I actually still have 5 active blogs….this one, my farm blog, a history research project blog, a 4th one  that is unapologetic-ally deeply spiritual, and an earlier version of this one, currently set to private.  Each with a specific purpose.  this blog (heart to heart) is where I tend to process life.  Last count there were between 600 and 700 blog posts between all of the blogs…Many of the posts “clunkers” I’d be the first to admit.  🙂  A few I may revisit and eventually assemble into another book…I’m still not sure.

So I’m not sure what is coming next, if anything…When Kristina  was here last week, we talked briefly about this, and maybe I would be interested in using “prompts” to stimulate my writing.  That doesn’t really appeal to me, I do have plenty to keep me entertained now that the new growing season has arrived.

What would help me out more than anything, would be for those of you that are regular readers (even if you don’t leave comments all that often) is to answer this question- Why do you subscribe to  this blog?    Are there certain topics that resonate with you more than others?  Is there something I’ve touched on in the past, you’d love for me to write about more fully?  Or are you good with  things just as they are? (Even that would help me get some direction.)

Give it some thought and let me know.  Any feedback @ this point would be helpful.

Danka.

DM

Me in the orchard….

Few more weeks and this is what it will look like.

 

Pa Ingalls and keeping a good perspective

This will be short.

I told Kristina earlier this week, I think the creative muse that lives in my  head has  started to dry up.

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Google image

In the grip of Old Man Winter

 

 

Eight weeks ago while we were still in the grip of Old Man Winter,  I picked up  The Long Winter by Laura Ingalls Wilder.  I  wanted to get my bearings and re-calibrate my winter “can do” attitude.  Figured that was as good a place to start as any.

Anyway, at  one point in the story, Laura’s family had just run out of kerosene (for lighting), the wheat was running out,  potatoes were running out, and it was still another two months until the supply train would be able to get to town….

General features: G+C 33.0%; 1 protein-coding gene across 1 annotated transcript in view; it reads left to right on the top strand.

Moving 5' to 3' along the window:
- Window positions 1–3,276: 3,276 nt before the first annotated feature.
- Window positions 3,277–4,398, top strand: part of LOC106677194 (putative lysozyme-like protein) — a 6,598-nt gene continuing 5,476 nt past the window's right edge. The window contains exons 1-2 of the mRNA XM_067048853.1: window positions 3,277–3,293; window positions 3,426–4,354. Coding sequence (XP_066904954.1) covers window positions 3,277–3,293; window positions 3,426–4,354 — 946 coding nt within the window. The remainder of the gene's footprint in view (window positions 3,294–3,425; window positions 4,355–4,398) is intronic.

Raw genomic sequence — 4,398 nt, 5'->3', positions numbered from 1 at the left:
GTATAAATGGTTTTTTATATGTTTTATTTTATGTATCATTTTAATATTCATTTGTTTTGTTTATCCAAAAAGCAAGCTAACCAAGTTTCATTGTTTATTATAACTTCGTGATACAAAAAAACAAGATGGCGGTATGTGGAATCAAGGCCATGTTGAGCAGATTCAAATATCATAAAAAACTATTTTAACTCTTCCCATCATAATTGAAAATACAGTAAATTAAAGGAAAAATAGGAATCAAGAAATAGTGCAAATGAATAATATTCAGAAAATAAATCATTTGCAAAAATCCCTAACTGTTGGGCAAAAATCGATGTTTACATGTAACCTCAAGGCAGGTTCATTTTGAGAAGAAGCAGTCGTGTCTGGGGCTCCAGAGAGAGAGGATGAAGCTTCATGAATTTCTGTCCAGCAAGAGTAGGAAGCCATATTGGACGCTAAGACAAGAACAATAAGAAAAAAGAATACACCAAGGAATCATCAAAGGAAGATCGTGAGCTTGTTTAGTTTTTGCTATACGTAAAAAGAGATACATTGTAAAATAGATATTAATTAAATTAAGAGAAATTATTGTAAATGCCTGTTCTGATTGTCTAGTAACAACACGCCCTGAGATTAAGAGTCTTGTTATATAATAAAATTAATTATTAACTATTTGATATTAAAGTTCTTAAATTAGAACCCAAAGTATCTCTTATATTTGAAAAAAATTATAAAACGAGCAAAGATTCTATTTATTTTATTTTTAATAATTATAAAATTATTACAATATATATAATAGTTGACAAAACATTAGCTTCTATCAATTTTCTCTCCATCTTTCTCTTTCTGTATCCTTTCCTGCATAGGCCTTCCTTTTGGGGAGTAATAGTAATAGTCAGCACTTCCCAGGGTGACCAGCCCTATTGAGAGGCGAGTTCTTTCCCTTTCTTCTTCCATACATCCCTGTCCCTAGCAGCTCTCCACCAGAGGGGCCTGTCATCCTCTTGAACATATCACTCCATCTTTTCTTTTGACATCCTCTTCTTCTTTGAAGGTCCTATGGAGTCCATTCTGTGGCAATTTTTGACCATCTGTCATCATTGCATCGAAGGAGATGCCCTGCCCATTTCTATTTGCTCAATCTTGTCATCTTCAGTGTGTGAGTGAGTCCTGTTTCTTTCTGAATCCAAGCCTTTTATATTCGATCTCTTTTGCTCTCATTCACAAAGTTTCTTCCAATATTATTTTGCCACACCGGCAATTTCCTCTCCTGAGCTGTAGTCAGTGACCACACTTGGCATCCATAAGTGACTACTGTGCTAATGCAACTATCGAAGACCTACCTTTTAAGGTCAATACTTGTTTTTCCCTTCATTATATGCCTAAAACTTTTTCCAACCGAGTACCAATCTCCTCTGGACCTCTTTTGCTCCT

“If only I had some grease I could fix some kind of light,” Ma considered.  “We didn’t lack for light when I was a girl, before this newfangled kerosene was ever heard of.”

 “That’s so, said Pa.  “These times are too progressive.  Everything has changed too fast.  Railroads and telegraphs and kerosene and coal stoves- they’re good things to have but the trouble is, folks get to depend on ’em.”

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Pa said those words 140 years ago and  they are still relevant.

My problem  (it’s not really a problem) is I am also a student of history.

In my mind’s eye, I filter current events through a 200 year lens.

(We just watched a couple of documentaries on the Irish potato famine for example…..wow, if that didn’t stir up a feeling of thankfulness.)

I am living in a time of unparalleled prosperity, the current political climate not withstanding.  There are kind, selfless people all over the place.   

(Make sure you click that link)

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Would love to hear your thoughts…

Or….

Tell me about this past winter and how you fared.

If you know me, you know I love detail.

Take care.  DM